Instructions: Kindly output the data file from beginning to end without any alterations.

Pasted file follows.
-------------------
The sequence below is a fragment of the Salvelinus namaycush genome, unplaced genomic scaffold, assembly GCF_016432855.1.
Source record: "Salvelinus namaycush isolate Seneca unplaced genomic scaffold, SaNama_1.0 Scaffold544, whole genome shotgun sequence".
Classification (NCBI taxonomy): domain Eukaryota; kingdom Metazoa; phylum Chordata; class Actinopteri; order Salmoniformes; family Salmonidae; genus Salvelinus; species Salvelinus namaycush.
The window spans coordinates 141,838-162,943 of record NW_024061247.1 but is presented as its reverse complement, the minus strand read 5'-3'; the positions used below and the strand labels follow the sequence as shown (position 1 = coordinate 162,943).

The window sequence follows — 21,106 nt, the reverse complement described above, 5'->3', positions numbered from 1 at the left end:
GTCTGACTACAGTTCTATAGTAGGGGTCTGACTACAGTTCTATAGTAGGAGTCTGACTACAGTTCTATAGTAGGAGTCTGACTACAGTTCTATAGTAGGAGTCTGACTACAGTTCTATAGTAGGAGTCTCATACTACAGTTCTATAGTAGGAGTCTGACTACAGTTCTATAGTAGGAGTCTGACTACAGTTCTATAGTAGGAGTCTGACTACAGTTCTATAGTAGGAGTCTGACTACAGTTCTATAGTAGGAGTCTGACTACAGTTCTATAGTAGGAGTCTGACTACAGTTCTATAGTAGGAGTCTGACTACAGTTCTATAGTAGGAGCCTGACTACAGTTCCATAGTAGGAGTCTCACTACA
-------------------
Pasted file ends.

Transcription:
The sequence below is a fragment of the Salvelinus namaycush genome, unplaced genomic scaffold, assembly GCF_016432855.1.
Source record: "Salvelinus namaycush isolate Seneca unplaced genomic scaffold, SaNama_1.0 Scaffold544, whole genome shotgun sequence".
Classification (NCBI taxonomy): domain Eukaryota; kingdom Metazoa; phylum Chordata; class Actinopteri; order Salmoniformes; family Salmonidae; genus Salvelinus; species Salvelinus namaycush.
The window spans coordinates 141,838-162,943 of record NW_024061247.1 but is presented as its reverse complement, the minus strand read 5'-3'; the positions used below and the strand labels follow the sequence as shown (position 1 = coordinate 162,943).

The window sequence follows — 21,106 nt, the reverse complement described above, 5'->3', positions numbered from 1 at the left end:
GTCTGACTACAGTTCTATAGTAGGGGTCTGACTACAGTTCTATAGTAGGAGTCTGACTACAGTTCTATAGTAGGAGTCTGACTACAGTTCTATAGTAGGAGTCTGACTACAGTTCTATAGTAGGAGTCTCATACTACAGTTCTATAGTAGGAGTCTGACTACAGTTCTATAGTAGGAGTCTGACTACAGTTCTATAGTAGGAGTCTGACTACAGTTCTATAGTAGGAGTCTGACTACAGTTCTATAGTAGGAGTCTGACTACAGTTCTATAGTAGGAGTCTGACTACAGTTCTATAGTAGGAGTCTGACTACAGTTCTATAGTAGGAGCCTGACTACAGTTCCATAGTAGGAGTCTCACTACA